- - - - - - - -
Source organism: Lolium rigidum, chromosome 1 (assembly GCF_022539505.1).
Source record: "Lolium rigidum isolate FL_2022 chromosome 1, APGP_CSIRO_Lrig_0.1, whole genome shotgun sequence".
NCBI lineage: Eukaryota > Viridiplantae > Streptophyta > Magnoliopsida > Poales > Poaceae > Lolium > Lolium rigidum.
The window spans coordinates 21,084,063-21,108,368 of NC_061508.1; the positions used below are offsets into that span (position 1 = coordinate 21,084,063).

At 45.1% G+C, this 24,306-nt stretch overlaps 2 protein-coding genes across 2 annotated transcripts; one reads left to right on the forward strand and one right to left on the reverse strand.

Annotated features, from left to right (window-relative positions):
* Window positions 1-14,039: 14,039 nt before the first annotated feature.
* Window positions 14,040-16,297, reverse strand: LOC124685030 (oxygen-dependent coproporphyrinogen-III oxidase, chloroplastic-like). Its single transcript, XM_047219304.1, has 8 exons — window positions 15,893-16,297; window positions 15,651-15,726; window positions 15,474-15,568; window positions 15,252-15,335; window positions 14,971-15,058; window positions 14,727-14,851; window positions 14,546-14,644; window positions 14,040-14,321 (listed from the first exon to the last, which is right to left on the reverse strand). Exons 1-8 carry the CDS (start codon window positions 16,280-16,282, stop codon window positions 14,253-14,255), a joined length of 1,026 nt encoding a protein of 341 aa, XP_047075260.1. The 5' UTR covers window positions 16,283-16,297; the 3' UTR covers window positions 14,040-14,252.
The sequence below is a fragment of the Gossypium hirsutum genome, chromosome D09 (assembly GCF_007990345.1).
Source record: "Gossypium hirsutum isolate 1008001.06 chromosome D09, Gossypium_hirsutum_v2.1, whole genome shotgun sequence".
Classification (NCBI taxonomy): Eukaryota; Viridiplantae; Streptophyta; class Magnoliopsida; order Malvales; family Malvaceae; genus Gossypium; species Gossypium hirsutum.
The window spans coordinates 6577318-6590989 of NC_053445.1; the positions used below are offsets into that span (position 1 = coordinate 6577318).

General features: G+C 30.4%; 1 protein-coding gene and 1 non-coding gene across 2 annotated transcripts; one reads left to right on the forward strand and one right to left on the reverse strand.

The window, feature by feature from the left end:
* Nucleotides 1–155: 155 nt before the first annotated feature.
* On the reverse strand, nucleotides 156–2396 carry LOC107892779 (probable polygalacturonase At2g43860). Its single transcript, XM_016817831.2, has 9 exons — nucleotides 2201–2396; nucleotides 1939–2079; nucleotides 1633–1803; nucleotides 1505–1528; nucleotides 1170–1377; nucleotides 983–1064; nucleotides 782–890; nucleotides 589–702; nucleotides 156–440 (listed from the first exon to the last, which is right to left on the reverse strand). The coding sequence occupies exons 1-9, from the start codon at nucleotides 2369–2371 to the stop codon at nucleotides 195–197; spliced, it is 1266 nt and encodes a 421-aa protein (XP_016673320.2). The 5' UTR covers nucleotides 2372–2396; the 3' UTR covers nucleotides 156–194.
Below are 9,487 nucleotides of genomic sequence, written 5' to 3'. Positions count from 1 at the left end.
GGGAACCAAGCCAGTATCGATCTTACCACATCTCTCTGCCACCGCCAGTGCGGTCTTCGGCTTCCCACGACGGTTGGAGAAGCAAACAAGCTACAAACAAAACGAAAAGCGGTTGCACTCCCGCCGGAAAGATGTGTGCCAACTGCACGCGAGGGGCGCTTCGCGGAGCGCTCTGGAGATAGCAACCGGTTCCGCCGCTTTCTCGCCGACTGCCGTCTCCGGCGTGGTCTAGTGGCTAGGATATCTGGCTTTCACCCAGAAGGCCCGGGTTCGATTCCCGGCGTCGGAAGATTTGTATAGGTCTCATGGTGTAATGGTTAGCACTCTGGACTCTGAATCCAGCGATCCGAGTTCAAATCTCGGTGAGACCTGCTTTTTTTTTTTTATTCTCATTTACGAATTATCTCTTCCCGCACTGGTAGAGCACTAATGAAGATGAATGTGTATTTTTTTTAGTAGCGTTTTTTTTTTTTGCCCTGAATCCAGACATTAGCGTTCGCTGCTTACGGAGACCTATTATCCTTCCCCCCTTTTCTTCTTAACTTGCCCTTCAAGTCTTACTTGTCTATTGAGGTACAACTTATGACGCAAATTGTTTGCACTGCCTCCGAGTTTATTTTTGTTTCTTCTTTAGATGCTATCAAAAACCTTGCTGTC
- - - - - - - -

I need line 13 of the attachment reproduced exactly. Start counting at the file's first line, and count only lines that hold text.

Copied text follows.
General features: G+C 30.4%; 1 protein-coding gene and 1 non-coding gene across 2 annotated transcripts; one reads left to right on the forward strand and one right to left on the reverse strand.